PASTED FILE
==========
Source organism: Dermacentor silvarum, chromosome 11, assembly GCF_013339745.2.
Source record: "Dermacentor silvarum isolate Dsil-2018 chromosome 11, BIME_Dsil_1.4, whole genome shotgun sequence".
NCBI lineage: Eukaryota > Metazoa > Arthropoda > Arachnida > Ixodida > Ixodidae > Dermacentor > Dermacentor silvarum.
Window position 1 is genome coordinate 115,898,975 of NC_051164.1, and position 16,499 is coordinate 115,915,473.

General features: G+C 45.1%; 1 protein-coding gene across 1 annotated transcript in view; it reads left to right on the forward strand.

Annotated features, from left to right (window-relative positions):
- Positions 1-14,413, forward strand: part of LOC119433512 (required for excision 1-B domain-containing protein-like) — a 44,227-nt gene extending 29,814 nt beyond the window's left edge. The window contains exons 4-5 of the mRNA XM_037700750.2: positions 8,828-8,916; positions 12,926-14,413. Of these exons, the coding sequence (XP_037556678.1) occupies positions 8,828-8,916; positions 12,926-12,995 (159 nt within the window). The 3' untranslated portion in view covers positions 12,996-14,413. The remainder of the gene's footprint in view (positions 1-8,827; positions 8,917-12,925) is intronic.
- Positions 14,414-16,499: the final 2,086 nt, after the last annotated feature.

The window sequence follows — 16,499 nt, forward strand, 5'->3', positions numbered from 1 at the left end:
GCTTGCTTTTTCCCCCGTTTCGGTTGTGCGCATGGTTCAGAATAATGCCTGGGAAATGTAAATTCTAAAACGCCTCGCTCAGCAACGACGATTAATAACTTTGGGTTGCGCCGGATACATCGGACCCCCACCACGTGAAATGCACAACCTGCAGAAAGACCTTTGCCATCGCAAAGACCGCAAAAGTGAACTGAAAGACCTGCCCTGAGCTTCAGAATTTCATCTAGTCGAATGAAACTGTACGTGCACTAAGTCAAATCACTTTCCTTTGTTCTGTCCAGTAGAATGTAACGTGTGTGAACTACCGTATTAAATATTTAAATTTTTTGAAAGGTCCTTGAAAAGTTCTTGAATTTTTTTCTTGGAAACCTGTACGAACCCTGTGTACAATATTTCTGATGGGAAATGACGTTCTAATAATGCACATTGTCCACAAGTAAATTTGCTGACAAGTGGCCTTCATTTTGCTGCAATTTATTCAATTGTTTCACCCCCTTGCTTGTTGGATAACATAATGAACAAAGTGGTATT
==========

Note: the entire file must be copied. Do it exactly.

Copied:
Source organism: Dermacentor silvarum, chromosome 11, assembly GCF_013339745.2.
Source record: "Dermacentor silvarum isolate Dsil-2018 chromosome 11, BIME_Dsil_1.4, whole genome shotgun sequence".
NCBI lineage: Eukaryota > Metazoa > Arthropoda > Arachnida > Ixodida > Ixodidae > Dermacentor > Dermacentor silvarum.
Window position 1 is genome coordinate 115,898,975 of NC_051164.1, and position 16,499 is coordinate 115,915,473.

General features: G+C 45.1%; 1 protein-coding gene across 1 annotated transcript in view; it reads left to right on the forward strand.

Annotated features, from left to right (window-relative positions):
- Positions 1-14,413, forward strand: part of LOC119433512 (required for excision 1-B domain-containing protein-like) — a 44,227-nt gene extending 29,814 nt beyond the window's left edge. The window contains exons 4-5 of the mRNA XM_037700750.2: positions 8,828-8,916; positions 12,926-14,413. Of these exons, the coding sequence (XP_037556678.1) occupies positions 8,828-8,916; positions 12,926-12,995 (159 nt within the window). The 3' untranslated portion in view covers positions 12,996-14,413. The remainder of the gene's footprint in view (positions 1-8,827; positions 8,917-12,925) is intronic.
- Positions 14,414-16,499: the final 2,086 nt, after the last annotated feature.

The window sequence follows — 16,499 nt, forward strand, 5'->3', positions numbered from 1 at the left end:
GCTTGCTTTTTCCCCCGTTTCGGTTGTGCGCATGGTTCAGAATAATGCCTGGGAAATGTAAATTCTAAAACGCCTCGCTCAGCAACGACGATTAATAACTTTGGGTTGCGCCGGATACATCGGACCCCCACCACGTGAAATGCACAACCTGCAGAAAGACCTTTGCCATCGCAAAGACCGCAAAAGTGAACTGAAAGACCTGCCCTGAGCTTCAGAATTTCATCTAGTCGAATGAAACTGTACGTGCACTAAGTCAAATCACTTTCCTTTGTTCTGTCCAGTAGAATGTAACGTGTGTGAACTACCGTATTAAATATTTAAATTTTTTGAAAGGTCCTTGAAAAGTTCTTGAATTTTTTTCTTGGAAACCTGTACGAACCCTGTGTACAATATTTCTGATGGGAAATGACGTTCTAATAATGCACATTGTCCACAAGTAAATTTGCTGACAAGTGGCCTTCATTTTGCTGCAATTTATTCAATTGTTTCACCCCCTTGCTTGTTGGATAACATAATGAACAAAGTGGTATT